GAZA CITY, Gaza Strip — In a replay of the last major Gaza conflict, human rights defenders are again accusing Israel and Hamas of violating the rules of war, pointing to what they say appear to be indiscriminate or deliberate attacks on civilians.

In 2009, such war crimes allegations leveled by U.N. investigators – and denied by both sides at the time – never came close to reaching the International Criminal Court.

Some Palestinians hope the outcome will be different this time, in part because President Mahmoud Abbas, as head of a U.N.-recognized state of Palestine, has since earned the right to turn directly to the court.

Still, the road to the ICC, set up in 2002 to prosecute war crimes, is filled with formidable political obstacles.

Israel and the United States strongly oppose bringing any possible charges stemming from the Israeli-Palestinian conflict before the court, arguing such proceedings could poison the atmosphere and make future peace talks impossible.

If Abbas seeks a war crimes investigation of Israel, he could lose Western support and expose Hamas – a major Palestinian player – to the same charges.

From the first day of the current Israel-Hamas fighting on July 8, human rights groups operating in Gaza have been collecting detailed information about the aftermath of Israeli strikes – more than 4,600 so far, according to the military – to lay the groundwork for legal proceedings.

Field researchers like Sabreen el-Tartour of the Palestinian Center for Human Rights say they’ve learned lessons from the war of 2009, becoming more efficient in touring sites of destruction, taking photos and collecting witness accounts.

On a recent morning, her tour of sites hit by Israeli airstrikes included the administration building of the Islamic University, an insurance company office, a mosque and a family home whose five inhabitants, including three children aged 8 to 14, had been buried in the rubble.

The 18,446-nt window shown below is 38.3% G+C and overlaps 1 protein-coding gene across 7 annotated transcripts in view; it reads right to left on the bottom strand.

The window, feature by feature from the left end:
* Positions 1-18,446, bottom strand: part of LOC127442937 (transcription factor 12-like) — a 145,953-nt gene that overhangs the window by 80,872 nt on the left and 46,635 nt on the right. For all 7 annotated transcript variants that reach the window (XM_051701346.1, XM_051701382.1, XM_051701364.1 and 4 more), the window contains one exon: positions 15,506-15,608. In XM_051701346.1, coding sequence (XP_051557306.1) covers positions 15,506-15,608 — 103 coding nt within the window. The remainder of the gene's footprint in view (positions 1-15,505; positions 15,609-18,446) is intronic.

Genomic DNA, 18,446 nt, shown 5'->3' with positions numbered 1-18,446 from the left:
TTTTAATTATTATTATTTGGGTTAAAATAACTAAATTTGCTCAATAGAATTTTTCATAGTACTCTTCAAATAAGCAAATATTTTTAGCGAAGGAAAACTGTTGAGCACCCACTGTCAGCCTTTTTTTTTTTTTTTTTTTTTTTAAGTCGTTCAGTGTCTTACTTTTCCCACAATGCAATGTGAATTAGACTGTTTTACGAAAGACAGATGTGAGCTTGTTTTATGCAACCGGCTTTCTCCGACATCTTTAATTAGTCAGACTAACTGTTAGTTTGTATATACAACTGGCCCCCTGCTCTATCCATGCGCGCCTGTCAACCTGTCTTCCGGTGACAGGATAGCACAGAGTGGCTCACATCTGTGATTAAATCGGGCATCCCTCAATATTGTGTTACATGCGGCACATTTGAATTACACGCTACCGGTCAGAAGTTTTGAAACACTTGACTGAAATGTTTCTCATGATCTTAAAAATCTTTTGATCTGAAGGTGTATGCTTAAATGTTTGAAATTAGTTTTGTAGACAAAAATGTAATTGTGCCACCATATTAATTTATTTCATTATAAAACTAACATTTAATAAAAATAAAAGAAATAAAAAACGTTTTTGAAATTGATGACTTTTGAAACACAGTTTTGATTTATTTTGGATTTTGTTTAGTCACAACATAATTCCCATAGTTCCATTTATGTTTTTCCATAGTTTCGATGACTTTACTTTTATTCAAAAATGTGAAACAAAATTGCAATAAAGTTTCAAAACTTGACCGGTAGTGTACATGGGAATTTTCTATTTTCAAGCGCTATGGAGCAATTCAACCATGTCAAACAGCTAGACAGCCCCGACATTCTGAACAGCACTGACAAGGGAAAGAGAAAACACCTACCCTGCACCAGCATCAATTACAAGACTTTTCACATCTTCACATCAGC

At her final stop, the morgue at Gaza City’s main hospital, she compared notes with a colleague from another group, Al Mezan, to spot possible discrepancies. Accuracy is key, she said, because the data will have to hold up under global scrutiny.

The material collected by the groups, to be complemented by more thorough investigations after the war, “will be the core (of the case) that goes to the ICC,” said Mahmoud Abu Rahma of Al Mezan.

Israel has “also learned a lot from 2009,” said Foreign Ministry spokesman Yigal Palmor.

He said military legal advisers clear every army strike in Gaza. “We have a very thorough legal defense, should we need one,” he said. “Everything is documented.”

After the three-week war that ended in January 2009, a U.N. fact-finding mission headed by South African jurist Richard Goldstone found that both sides had committed potential war crimes – Israel by deliberately or recklessly targeting Gaza civilians, according to the team, and Hamas by launching indiscriminate rocket attacks at Israeli civilians.

Israel defenders argue that the war crimes issue is rife with subjectivity and politics, and that if the standard were applied consistently, Western countries like the United States and Britain would be called to task for their actions in Iraq and elsewhere that also resulted quite predictably in loss of civilian life.

In a 2011 op-ed piece, Goldstone backtracked from the report’s allegation that Israel had targeted civilians as a matter of policy, but Navi Pillay, the outgoing U.N. human rights commissioner, said last week that the report still stands.

Under the rules of war in the Geneva Conventions, combatants must not deliberately target civilians. They must distinguish between military and civilian targets, refrain from disproportionate attacks and provide effective warning if there is a risk civilians could get hurt in attacks on military targets.

Yet cases often aren’t clear cut, and there is much room for interpretation.

“The truth is many of these laws are old, and the written texts don’t apply well to modern situations of conflict,” said Harold Hongju Koh, an international law professor and a former U.S. State Department legal adviser. “So exactly how the rules apply can be debated.”